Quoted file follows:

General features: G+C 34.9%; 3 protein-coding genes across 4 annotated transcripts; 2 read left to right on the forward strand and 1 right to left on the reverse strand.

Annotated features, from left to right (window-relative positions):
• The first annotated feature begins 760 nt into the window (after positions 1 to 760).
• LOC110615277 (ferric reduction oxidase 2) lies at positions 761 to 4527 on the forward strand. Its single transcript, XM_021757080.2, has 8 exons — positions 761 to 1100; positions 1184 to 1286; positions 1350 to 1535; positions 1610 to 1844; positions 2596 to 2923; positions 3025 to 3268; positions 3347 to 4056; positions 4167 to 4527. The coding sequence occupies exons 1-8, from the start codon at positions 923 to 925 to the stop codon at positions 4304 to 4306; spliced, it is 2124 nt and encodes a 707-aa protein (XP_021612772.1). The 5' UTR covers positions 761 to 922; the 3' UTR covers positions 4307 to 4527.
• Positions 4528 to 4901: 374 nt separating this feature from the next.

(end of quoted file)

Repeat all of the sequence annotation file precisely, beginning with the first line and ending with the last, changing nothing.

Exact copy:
General features: G+C 34.9%; 3 protein-coding genes across 4 annotated transcripts; 2 read left to right on the forward strand and 1 right to left on the reverse strand.

Annotated features, from left to right (window-relative positions):
• The first annotated feature begins 760 nt into the window (after positions 1 to 760).
• LOC110615277 (ferric reduction oxidase 2) lies at positions 761 to 4527 on the forward strand. Its single transcript, XM_021757080.2, has 8 exons — positions 761 to 1100; positions 1184 to 1286; positions 1350 to 1535; positions 1610 to 1844; positions 2596 to 2923; positions 3025 to 3268; positions 3347 to 4056; positions 4167 to 4527. The coding sequence occupies exons 1-8, from the start codon at positions 923 to 925 to the stop codon at positions 4304 to 4306; spliced, it is 2124 nt and encodes a 707-aa protein (XP_021612772.1). The 5' UTR covers positions 761 to 922; the 3' UTR covers positions 4307 to 4527.
• Positions 4528 to 4901: 374 nt separating this feature from the next.